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Live Review and Photo Gallery: The Fixx at House of Blues • Chicago

| September 11, 2022

The Fixx

House of Blues, Chicago, IL

Tuesday, September 6, 2022

Live Review and photos by Jeff Elbel

The Fixx visited Chicago’s House of Blues on Tuesday, bringing songs from the band’s first new album in ten years. The British alternative rockers’ eleventh album Every Five Seconds succeeds 2012’s critically praised album Beautiful Friction. Both sets of songs have found the band’s ideas in the 21st century measuring up to radio and MTV hits like “One Thing Leads to Another” from the quintet’s ‘80s heyday.

The show began with a call to action in “A Life Survived.” Singer Cy Curnin’s lyric lamented the wasted potential represented by “weeping by the grave of a life survived, but never lived.” Jamie West-Oram’s chiming and echoed guitar intertwined with Rupert Greenall’s inventive keyboard textures, which ranged from a reedy melodica lead to layers of retro-futuristic synthesizer tones. The claustrophobic “Closer” struck a warning tone against fundamental breakdown in a society combining apathy and nationalism with a refusal to consider different viewpoints. 

West-Oram’s guitar rang through the eco-warrior anthem “Driven Out.” It was the night’s first opportunity to witness his spectacular soloing sensibilities, suggesting a fusion of the sounds of Jeff Beck, Pink Floyd’s David Gilmour, Nile Rodgers, and Gang of Four’s Andy Gill. The crystalline funk of “Chase the Fire” followed, sparked by the harmonics of dapper, top-hatted bassist Dan K. Brown. The theatrical Curnin mimed a goose step in a protest against fascism during the song’s middle verse. 

“There comes a point when you say I’ve had [expletive deleted] enough,” said Curnin when introducing “How Much is Enough.” With an anthemic chorus vocal, “Take What You Want” responded to an atmosphere of selfishness with selflessness, offering a mile to those who would take an inch.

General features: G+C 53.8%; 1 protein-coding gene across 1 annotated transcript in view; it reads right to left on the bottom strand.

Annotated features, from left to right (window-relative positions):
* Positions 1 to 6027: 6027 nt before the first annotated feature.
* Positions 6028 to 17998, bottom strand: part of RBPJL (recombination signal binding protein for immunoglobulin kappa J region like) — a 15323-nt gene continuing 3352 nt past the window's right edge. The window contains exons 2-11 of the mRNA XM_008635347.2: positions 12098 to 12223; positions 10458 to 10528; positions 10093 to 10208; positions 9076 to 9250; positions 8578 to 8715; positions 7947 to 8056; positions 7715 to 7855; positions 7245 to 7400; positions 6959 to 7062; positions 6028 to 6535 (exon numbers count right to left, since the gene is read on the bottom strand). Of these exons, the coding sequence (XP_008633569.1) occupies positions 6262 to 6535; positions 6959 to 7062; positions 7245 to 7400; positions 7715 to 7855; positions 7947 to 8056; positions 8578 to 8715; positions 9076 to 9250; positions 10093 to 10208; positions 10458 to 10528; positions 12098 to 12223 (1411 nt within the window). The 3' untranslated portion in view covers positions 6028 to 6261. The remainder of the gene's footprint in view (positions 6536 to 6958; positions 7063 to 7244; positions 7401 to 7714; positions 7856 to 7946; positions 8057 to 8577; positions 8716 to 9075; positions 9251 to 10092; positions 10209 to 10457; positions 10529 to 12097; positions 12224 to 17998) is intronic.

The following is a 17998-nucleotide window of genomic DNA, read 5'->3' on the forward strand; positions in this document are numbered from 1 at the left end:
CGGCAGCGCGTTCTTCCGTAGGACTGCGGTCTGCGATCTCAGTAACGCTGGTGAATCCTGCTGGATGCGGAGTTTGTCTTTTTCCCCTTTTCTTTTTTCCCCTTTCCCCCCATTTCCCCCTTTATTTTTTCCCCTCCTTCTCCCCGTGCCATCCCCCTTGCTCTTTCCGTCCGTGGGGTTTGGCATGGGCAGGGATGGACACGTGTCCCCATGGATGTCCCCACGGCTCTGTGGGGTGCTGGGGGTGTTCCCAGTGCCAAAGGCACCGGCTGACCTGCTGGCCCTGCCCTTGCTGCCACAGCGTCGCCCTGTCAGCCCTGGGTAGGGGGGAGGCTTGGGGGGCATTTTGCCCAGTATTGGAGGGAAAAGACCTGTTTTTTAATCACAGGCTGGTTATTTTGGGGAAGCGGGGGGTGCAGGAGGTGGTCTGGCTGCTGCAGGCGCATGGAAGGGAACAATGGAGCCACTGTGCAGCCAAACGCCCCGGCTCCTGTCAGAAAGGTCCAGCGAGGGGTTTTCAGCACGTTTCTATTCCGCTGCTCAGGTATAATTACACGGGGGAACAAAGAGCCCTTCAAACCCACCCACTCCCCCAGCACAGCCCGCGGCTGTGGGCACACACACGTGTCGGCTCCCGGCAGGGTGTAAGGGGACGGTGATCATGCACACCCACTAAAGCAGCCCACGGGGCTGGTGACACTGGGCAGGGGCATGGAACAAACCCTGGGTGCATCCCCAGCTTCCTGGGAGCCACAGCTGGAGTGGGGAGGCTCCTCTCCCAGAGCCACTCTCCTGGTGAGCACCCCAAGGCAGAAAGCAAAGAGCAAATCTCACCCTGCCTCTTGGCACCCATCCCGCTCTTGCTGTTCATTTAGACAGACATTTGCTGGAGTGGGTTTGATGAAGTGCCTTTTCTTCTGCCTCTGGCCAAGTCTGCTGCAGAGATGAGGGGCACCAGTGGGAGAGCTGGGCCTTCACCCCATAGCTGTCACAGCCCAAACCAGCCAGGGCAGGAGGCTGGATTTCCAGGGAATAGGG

At several points during the evening, Curnin contrasted unrest in the outside world with the oasis of joy found at the band’s shows. “Out on the road, we see happy faces,” he said. “When I turn on the TV, I see miserable faces.” The moody “Less Cities, More Moving People” followed as a gift to faithful Fixxtures, featuring Brown’s taut bassline, drummer Adam Woods’ hypnotic shuffle, and Greenall’s cinematic synthesizers. Curnin ad-libbed during a breakdown, singing, “We’re all refugees of one kind or another. I’ve been a refugee since leaving the womb of my mother.”

The tragic “Cold” described the dead embers of a once-passionate relationship. After lamenting a bitter end, Curnin’s lyric concluded with a sense of wisdom gained, renewed purpose and poise, and hope for better things. “The mother of invention meant for this heart to fly,” he sang stirringly.

Deftly shifting from the delicate and intricate “Beautiful Friction” with West-Oram’s glistening guitar, Woods’ hard-hitting beat propelled the angular existentialism of “Are We Ourselves?” The audience sang along loudly to the song’s familiar chorus.

An energetic performance of “Deeper and Deeper” was the concert’s centerpiece. The song showed the Fixx’s unique sound at its synergistic best, pulling essential character from each player and demonstrating how the band originally leaned on rock and funk during the New Wave era. The song’s nervous tension was underscored by Curnin’s spoken asides. “I used to have a simple life,” he said. “I used to have a peaceful life. What happened to my simple, peaceful life?” West-Oram stepped to the front of the stage for a thrilling solo, thrashing his guitar and coaxing notes that bent and wailed with fury. Curnin emerged afterward in a devilish black mask. “They sweep over you, these dark moods,” he added later, removing the symbolic prop.

A watery spy-movie guitar riff announced “Wake Up,” a timely exhortation for people to shake off complacency and question what they’re told by those in power. “Loosen the grip they have on you,” Curnin had urged moments earlier. “Why do the young ask, while we’re told,” he sang, echoing another familiarly Fixxy sentiment about learning from a new generation as elders prepare to hand over the world.

Following another energetic singalong to “One Thing Leads to Another,” the main set concluded with Cold War classics “Stand or Fall” and “Red Skies.” The 40-year-old songs sounded perhaps a bit too relevant in the current climate of renewed tension between nuclear superpowers. Curnin avoided comments and let these particular songs speak for themselves.

The encore saw the welcome return of “Lonely as a Lighthouse,” a decades-old fan favorite live track that was finally reclaimed for inclusion on Every Five Seconds. Woods’ steady pulse suggested the strength of a steadfast protector, as West-Oram’s slashing guitar and Curnin’s clarion vocal evoked the isolated figure’s intense emotions and desperate longing. Next came the Zen funk of “Saved by Zero,” featuring another titanic West-Oram guitar solo. The show concluded with an ode to eternal soulmates, “Secret Separation.” “Maybe there’s a lot wrong outside, but there’s a lot right in here tonight,” said Curnin in his parting words, urging the crowd to carry goodwill from the room with them as they left.


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